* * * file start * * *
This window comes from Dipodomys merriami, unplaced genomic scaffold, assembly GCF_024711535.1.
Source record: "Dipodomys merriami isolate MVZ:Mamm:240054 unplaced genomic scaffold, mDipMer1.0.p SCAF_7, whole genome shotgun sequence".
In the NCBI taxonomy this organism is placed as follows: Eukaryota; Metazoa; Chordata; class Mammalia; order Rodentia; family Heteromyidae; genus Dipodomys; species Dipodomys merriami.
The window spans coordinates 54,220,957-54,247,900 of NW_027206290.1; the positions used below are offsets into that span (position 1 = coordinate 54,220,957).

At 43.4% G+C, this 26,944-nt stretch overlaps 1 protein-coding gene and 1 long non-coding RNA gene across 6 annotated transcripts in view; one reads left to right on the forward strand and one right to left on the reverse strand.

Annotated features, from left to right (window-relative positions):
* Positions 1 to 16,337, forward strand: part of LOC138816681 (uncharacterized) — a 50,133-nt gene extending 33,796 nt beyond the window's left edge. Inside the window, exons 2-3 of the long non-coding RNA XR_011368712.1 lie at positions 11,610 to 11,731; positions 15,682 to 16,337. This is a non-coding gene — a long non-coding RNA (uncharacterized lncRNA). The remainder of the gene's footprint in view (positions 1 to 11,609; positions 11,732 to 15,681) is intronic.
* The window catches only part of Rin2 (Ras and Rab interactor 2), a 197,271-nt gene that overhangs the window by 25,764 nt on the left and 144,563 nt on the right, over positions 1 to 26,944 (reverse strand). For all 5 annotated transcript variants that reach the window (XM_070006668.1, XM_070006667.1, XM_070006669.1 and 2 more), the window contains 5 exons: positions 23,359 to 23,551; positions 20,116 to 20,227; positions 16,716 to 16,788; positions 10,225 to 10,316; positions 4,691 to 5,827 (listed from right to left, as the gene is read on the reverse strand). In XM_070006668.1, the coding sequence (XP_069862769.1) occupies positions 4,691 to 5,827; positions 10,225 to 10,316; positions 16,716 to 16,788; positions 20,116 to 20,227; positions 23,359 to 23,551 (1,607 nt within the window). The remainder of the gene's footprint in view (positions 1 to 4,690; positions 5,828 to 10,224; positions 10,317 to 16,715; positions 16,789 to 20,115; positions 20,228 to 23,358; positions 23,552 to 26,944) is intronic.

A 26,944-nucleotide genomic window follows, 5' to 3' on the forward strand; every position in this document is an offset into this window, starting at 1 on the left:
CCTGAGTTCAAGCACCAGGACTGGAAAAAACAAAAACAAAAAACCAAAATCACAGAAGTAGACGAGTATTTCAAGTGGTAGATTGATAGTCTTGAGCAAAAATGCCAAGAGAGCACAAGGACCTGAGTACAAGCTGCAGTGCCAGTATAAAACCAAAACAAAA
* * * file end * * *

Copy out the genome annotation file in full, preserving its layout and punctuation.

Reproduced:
This window comes from Dipodomys merriami, unplaced genomic scaffold, assembly GCF_024711535.1.
Source record: "Dipodomys merriami isolate MVZ:Mamm:240054 unplaced genomic scaffold, mDipMer1.0.p SCAF_7, whole genome shotgun sequence".
In the NCBI taxonomy this organism is placed as follows: Eukaryota; Metazoa; Chordata; class Mammalia; order Rodentia; family Heteromyidae; genus Dipodomys; species Dipodomys merriami.
The window spans coordinates 54,220,957-54,247,900 of NW_027206290.1; the positions used below are offsets into that span (position 1 = coordinate 54,220,957).

At 43.4% G+C, this 26,944-nt stretch overlaps 1 protein-coding gene and 1 long non-coding RNA gene across 6 annotated transcripts in view; one reads left to right on the forward strand and one right to left on the reverse strand.

Annotated features, from left to right (window-relative positions):
* Positions 1 to 16,337, forward strand: part of LOC138816681 (uncharacterized) — a 50,133-nt gene extending 33,796 nt beyond the window's left edge. Inside the window, exons 2-3 of the long non-coding RNA XR_011368712.1 lie at positions 11,610 to 11,731; positions 15,682 to 16,337. This is a non-coding gene — a long non-coding RNA (uncharacterized lncRNA). The remainder of the gene's footprint in view (positions 1 to 11,609; positions 11,732 to 15,681) is intronic.
* The window catches only part of Rin2 (Ras and Rab interactor 2), a 197,271-nt gene that overhangs the window by 25,764 nt on the left and 144,563 nt on the right, over positions 1 to 26,944 (reverse strand). For all 5 annotated transcript variants that reach the window (XM_070006668.1, XM_070006667.1, XM_070006669.1 and 2 more), the window contains 5 exons: positions 23,359 to 23,551; positions 20,116 to 20,227; positions 16,716 to 16,788; positions 10,225 to 10,316; positions 4,691 to 5,827 (listed from right to left, as the gene is read on the reverse strand). In XM_070006668.1, the coding sequence (XP_069862769.1) occupies positions 4,691 to 5,827; positions 10,225 to 10,316; positions 16,716 to 16,788; positions 20,116 to 20,227; positions 23,359 to 23,551 (1,607 nt within the window). The remainder of the gene's footprint in view (positions 1 to 4,690; positions 5,828 to 10,224; positions 10,317 to 16,715; positions 16,789 to 20,115; positions 20,228 to 23,358; positions 23,552 to 26,944) is intronic.

A 26,944-nucleotide genomic window follows, 5' to 3' on the forward strand; every position in this document is an offset into this window, starting at 1 on the left:
CCTGAGTTCAAGCACCAGGACTGGAAAAAACAAAAACAAAAAACCAAAATCACAGAAGTAGACGAGTATTTCAAGTGGTAGATTGATAGTCTTGAGCAAAAATGCCAAGAGAGCACAAGGACCTGAGTACAAGCTGCAGTGCCAGTATAAAACCAAAACAAAA